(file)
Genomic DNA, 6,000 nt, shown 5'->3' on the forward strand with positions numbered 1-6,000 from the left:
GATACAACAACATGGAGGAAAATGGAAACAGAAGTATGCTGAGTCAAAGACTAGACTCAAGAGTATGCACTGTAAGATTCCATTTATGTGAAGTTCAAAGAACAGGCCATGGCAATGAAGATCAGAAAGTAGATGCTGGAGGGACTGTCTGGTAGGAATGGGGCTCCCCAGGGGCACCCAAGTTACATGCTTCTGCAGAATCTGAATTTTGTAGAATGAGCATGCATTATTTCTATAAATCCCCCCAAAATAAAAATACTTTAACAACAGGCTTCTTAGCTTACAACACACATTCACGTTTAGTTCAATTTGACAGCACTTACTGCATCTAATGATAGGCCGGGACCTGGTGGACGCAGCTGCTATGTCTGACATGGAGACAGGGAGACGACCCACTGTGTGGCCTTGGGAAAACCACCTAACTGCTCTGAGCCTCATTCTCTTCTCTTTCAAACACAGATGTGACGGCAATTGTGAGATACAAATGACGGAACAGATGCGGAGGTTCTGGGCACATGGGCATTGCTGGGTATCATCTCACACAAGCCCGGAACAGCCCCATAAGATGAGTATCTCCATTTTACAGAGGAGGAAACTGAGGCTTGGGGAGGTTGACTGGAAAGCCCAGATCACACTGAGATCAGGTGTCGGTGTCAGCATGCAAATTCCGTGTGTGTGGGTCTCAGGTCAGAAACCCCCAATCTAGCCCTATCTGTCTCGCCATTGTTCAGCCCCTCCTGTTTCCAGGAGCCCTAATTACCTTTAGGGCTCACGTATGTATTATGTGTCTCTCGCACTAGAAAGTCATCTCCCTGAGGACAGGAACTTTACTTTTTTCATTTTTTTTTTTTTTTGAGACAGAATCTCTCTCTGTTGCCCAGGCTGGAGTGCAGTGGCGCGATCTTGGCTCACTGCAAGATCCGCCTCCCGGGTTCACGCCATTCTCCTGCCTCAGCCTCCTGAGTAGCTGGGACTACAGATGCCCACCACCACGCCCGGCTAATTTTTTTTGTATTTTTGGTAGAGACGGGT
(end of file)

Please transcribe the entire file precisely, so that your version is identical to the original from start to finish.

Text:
Genomic DNA, 6,000 nt, shown 5'->3' on the forward strand with positions numbered 1-6,000 from the left:
GATACAACAACATGGAGGAAAATGGAAACAGAAGTATGCTGAGTCAAAGACTAGACTCAAGAGTATGCACTGTAAGATTCCATTTATGTGAAGTTCAAAGAACAGGCCATGGCAATGAAGATCAGAAAGTAGATGCTGGAGGGACTGTCTGGTAGGAATGGGGCTCCCCAGGGGCACCCAAGTTACATGCTTCTGCAGAATCTGAATTTTGTAGAATGAGCATGCATTATTTCTATAAATCCCCCCAAAATAAAAATACTTTAACAACAGGCTTCTTAGCTTACAACACACATTCACGTTTAGTTCAATTTGACAGCACTTACTGCATCTAATGATAGGCCGGGACCTGGTGGACGCAGCTGCTATGTCTGACATGGAGACAGGGAGACGACCCACTGTGTGGCCTTGGGAAAACCACCTAACTGCTCTGAGCCTCATTCTCTTCTCTTTCAAACACAGATGTGACGGCAATTGTGAGATACAAATGACGGAACAGATGCGGAGGTTCTGGGCACATGGGCATTGCTGGGTATCATCTCACACAAGCCCGGAACAGCCCCATAAGATGAGTATCTCCATTTTACAGAGGAGGAAACTGAGGCTTGGGGAGGTTGACTGGAAAGCCCAGATCACACTGAGATCAGGTGTCGGTGTCAGCATGCAAATTCCGTGTGTGTGGGTCTCAGGTCAGAAACCCCCAATCTAGCCCTATCTGTCTCGCCATTGTTCAGCCCCTCCTGTTTCCAGGAGCCCTAATTACCTTTAGGGCTCACGTATGTATTATGTGTCTCTCGCACTAGAAAGTCATCTCCCTGAGGACAGGAACTTTACTTTTTTCATTTTTTTTTTTTTTTGAGACAGAATCTCTCTCTGTTGCCCAGGCTGGAGTGCAGTGGCGCGATCTTGGCTCACTGCAAGATCCGCCTCCCGGGTTCACGCCATTCTCCTGCCTCAGCCTCCTGAGTAGCTGGGACTACAGATGCCCACCACCACGCCCGGCTAATTTTTTTTGTATTTTTGGTAGAGACGGGT